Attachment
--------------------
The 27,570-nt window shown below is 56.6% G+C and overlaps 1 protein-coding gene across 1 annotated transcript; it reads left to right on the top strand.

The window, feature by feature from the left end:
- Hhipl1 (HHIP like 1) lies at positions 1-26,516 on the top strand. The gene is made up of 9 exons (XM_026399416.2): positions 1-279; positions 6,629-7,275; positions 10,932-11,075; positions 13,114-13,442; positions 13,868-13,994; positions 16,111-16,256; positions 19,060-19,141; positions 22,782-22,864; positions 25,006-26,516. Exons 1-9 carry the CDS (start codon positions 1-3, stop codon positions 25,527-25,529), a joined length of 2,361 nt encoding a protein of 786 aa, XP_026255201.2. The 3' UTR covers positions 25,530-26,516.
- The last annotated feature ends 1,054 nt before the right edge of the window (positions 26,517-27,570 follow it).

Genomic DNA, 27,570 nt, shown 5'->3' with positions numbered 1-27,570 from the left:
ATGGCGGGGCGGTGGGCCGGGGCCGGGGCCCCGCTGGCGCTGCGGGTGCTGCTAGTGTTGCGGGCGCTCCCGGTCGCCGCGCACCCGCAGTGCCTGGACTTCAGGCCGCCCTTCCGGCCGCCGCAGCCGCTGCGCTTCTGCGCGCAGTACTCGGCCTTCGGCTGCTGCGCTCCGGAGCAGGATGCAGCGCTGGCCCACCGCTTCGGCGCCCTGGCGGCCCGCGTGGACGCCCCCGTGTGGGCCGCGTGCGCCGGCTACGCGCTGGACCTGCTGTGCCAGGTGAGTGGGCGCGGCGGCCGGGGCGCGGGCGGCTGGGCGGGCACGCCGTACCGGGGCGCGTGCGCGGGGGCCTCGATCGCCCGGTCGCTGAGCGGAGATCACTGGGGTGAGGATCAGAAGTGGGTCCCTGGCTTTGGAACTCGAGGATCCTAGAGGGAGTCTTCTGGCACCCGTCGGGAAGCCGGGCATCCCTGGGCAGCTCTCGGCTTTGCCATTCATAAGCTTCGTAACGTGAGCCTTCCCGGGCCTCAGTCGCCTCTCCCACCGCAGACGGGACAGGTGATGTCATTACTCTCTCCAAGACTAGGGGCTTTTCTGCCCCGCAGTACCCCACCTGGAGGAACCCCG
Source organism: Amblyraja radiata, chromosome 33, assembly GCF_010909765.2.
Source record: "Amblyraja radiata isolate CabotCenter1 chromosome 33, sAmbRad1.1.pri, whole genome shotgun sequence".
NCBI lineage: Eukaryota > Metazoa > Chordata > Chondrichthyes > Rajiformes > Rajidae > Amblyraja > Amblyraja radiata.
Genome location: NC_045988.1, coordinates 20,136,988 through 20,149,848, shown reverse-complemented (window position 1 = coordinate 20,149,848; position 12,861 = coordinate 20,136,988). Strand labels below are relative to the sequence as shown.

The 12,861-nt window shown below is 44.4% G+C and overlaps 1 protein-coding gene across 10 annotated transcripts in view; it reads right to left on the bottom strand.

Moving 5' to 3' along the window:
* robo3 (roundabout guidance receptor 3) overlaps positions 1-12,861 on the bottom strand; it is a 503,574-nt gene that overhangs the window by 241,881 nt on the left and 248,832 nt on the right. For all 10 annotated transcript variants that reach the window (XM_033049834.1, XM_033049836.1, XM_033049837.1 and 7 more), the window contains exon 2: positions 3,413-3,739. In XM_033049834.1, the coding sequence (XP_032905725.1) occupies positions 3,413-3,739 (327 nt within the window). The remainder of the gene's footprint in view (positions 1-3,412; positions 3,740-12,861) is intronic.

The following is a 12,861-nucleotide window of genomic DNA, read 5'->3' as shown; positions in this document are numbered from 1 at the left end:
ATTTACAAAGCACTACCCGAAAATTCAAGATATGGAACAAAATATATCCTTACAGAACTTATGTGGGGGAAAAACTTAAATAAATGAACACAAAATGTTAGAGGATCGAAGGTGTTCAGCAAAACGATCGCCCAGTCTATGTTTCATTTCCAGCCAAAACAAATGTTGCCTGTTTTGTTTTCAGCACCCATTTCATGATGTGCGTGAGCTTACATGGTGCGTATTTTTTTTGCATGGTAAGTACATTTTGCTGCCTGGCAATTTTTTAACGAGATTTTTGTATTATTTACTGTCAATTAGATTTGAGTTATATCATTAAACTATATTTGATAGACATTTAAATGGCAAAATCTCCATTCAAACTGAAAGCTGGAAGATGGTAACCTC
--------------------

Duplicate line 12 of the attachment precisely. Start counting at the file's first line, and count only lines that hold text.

Moving 5' to 3' along the window: